Koimoi Recommends Garfield, A Short Film That Made It To The Sundance Film Festival In 2017
Koimoi Recommends Georgi Bank-Davies Garfield(Pic Credit: Youtube/Omeleto)

It is not a fact to be surprised about, but discrimination is a riding force across the globe, and majorly the ride is downwards. Cast, colour, appearance, status, language, gender, say it, and the guards of the society stand tall and take pride in discriminating humans with one or the other above mention things. In such circumstances, what happens two of the discriminated souls meets and decided to share their ordeal? Garfield that was nominated at the Sundance Film Festival, is a 12-minute gaze at two individuals falling for each other while they discuss their problematic stories of being bullied.

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Today on Koimoi Recommends, I recommend you this 2017 short, that is bloomy but also eye-opening about the west, and its atrocities.

Director: Georgi Bank-Davies

Language: English

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Available On: YouTube

A perfect opening to a romantic saga, a guy and a girl get drunk over their limits and crash at the guy’s place, calling it a night. They wake the following day without any idea of how they reached there, in what circumstances, what happened between them, and if it was a good idea. She introduces herself as Krishna. He calls himself Garfield. And they begin to explore their existence, and the rest is an experience you must watch.

Myra Appannah and Georgi Bank-Davies, together realise that people talking about discrimination on race, colour, and roots is a topic explored in Hollywood time and again. To make it more indulgent and intriguing, they add romance to the conversation. Here is an Indian brought up in the states and a redhead staying there. Two of the most discriminated aspects of the American society, one on the basis of colour, and the other on the basis of having red hair.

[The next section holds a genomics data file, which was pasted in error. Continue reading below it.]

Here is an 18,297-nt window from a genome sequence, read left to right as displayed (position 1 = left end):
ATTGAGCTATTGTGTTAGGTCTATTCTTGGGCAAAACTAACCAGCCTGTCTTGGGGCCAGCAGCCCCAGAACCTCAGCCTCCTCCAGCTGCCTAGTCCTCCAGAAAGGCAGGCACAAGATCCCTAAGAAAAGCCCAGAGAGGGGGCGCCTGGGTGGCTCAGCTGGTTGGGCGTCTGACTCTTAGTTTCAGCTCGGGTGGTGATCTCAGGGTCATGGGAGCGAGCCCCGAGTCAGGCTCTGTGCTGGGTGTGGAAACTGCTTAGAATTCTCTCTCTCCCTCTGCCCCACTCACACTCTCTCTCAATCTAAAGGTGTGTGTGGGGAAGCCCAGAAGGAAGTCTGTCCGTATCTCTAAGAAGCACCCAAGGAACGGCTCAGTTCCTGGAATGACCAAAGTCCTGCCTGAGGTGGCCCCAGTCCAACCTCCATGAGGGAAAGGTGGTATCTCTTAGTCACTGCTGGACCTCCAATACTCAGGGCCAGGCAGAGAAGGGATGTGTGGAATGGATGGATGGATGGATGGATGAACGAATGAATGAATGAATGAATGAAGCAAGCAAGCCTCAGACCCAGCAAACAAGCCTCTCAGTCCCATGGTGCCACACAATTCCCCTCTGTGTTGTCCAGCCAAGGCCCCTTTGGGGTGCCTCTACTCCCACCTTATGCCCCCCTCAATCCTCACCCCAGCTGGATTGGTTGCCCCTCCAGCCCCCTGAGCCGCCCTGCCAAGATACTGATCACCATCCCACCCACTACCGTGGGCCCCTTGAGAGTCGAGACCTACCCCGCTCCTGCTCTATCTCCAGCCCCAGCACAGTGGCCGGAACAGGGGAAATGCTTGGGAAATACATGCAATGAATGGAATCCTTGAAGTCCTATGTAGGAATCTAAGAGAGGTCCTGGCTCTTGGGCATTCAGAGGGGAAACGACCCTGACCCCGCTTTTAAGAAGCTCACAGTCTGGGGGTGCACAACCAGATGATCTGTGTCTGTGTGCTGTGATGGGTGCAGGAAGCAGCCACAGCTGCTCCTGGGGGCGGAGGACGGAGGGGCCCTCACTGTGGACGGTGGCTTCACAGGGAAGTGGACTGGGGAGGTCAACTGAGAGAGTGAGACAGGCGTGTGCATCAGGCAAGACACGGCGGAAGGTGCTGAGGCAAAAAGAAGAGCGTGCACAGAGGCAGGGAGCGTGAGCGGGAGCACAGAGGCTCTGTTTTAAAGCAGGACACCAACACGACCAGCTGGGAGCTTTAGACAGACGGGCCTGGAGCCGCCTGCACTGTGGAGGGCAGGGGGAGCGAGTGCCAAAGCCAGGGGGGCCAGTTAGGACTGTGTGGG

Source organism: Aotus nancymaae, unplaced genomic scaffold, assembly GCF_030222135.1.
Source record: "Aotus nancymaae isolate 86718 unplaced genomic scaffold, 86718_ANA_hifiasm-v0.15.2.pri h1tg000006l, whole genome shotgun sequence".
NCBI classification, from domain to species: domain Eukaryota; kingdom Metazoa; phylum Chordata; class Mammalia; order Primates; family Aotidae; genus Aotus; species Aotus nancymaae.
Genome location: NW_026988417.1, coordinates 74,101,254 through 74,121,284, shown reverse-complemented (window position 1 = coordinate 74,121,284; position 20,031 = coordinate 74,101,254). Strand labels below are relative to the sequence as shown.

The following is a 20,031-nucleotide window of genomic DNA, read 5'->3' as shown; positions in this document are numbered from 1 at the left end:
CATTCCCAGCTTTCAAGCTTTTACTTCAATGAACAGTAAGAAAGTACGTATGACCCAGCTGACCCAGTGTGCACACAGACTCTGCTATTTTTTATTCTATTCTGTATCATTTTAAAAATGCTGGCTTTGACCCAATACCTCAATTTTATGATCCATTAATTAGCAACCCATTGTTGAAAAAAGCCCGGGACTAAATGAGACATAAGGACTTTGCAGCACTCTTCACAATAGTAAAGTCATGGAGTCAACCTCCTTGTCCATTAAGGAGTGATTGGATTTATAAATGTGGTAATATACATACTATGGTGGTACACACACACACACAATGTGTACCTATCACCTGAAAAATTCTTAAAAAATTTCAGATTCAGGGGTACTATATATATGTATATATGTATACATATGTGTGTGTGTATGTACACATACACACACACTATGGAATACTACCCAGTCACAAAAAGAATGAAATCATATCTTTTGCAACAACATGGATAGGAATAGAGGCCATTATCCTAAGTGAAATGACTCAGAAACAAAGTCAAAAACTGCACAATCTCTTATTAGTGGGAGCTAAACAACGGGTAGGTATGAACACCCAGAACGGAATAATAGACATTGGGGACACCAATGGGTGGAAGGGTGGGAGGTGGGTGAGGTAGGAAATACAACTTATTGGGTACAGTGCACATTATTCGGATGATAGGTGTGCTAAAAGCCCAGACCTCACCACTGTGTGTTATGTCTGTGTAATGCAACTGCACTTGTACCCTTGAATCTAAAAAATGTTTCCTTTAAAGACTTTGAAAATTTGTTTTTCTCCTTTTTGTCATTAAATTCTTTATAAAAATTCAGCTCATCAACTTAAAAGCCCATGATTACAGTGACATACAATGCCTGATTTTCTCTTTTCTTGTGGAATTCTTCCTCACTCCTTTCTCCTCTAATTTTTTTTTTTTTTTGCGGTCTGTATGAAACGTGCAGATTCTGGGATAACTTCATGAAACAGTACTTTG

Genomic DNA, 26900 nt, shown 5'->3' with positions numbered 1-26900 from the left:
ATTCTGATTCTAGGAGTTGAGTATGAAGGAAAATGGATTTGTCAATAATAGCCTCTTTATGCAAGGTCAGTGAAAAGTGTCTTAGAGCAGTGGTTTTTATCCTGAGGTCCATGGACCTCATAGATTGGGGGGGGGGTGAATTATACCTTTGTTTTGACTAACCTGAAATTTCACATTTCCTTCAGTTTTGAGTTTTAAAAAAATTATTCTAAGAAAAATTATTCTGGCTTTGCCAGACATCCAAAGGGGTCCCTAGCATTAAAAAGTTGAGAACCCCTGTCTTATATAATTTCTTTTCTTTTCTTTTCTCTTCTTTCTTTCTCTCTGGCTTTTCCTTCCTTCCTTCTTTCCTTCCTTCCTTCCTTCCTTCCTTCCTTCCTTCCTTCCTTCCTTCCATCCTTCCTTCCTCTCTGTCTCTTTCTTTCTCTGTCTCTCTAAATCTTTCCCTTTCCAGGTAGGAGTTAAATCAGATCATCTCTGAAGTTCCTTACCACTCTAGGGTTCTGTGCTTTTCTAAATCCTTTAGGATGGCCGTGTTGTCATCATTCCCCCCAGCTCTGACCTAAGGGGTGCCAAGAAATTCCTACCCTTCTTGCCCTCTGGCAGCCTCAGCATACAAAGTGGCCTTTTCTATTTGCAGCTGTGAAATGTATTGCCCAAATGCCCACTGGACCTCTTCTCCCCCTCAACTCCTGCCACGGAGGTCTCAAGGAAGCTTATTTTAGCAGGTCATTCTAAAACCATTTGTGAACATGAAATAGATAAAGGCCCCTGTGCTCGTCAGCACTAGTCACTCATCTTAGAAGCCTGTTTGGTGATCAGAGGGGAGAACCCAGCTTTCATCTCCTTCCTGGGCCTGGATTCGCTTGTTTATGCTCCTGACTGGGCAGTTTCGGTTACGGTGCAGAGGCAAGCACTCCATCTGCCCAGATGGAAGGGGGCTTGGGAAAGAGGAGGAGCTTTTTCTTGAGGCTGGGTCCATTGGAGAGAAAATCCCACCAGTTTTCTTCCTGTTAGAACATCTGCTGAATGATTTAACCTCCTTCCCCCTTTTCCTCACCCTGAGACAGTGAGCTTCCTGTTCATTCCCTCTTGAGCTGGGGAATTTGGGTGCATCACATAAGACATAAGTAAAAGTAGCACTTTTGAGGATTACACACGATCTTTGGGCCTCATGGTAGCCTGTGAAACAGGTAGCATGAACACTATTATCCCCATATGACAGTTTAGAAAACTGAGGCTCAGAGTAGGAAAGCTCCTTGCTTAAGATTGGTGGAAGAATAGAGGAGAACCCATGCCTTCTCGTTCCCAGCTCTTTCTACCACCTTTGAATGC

(Pic Credit: Youtube/Omeleto)

Krishna and Garfield begin talking. When he asks for her number, she jokingly says, ‘you are a ginger’. Not that discrimination has taught her to avoid being racist to others. She still chooses to crack the joke, is a nod at how calling redheads ‘ginger,’ is a common part of the American culture. But she apologises quickly, giving a reminder that she has been on the other end of the ecosystem, and does have empathy.

The makers don’t even give Garfield his name (Garfield is actually an animated character with red hair). He reveals he was called that in the school. What surprises me is the grace, patience and calm he possesses. Qualities that are said to be alien to people with red hair. And that is the very point this movie wants to make. Breaking the stereotypes and set notions.

As the film progresses, both realise they have been on the same receiving end of the spectrum, just for different reasons. Not to forget, even if Krishna is raised in America, her family still follows a conservative attitude, as the text messages suggest. She reveals she was called a coconut in the school. And at this point both make fun of the slangs thrown at them by the world.

Romance blooms and Krishna now trust Garfield because she finds a man satisfied with his existence and ethnicity no matter what. The reap game begins when he decides to drop her home. A ‘ginger’ (pardon me for using the term directly for the first time), dropping a brown girl home set in a predominantly Indian locality in London, that too in some unusual circumstances which you will see. Do you think the heads won’t turn?

The end is open and abrupt. We deserve more, and part 2 is expected. I want to know more, and you will too. Actors Matthew Trevannion and Mandeep Dhillon are a sheer delight as they seamlessly perform like the camera doesn’t exist. Watch the film below.

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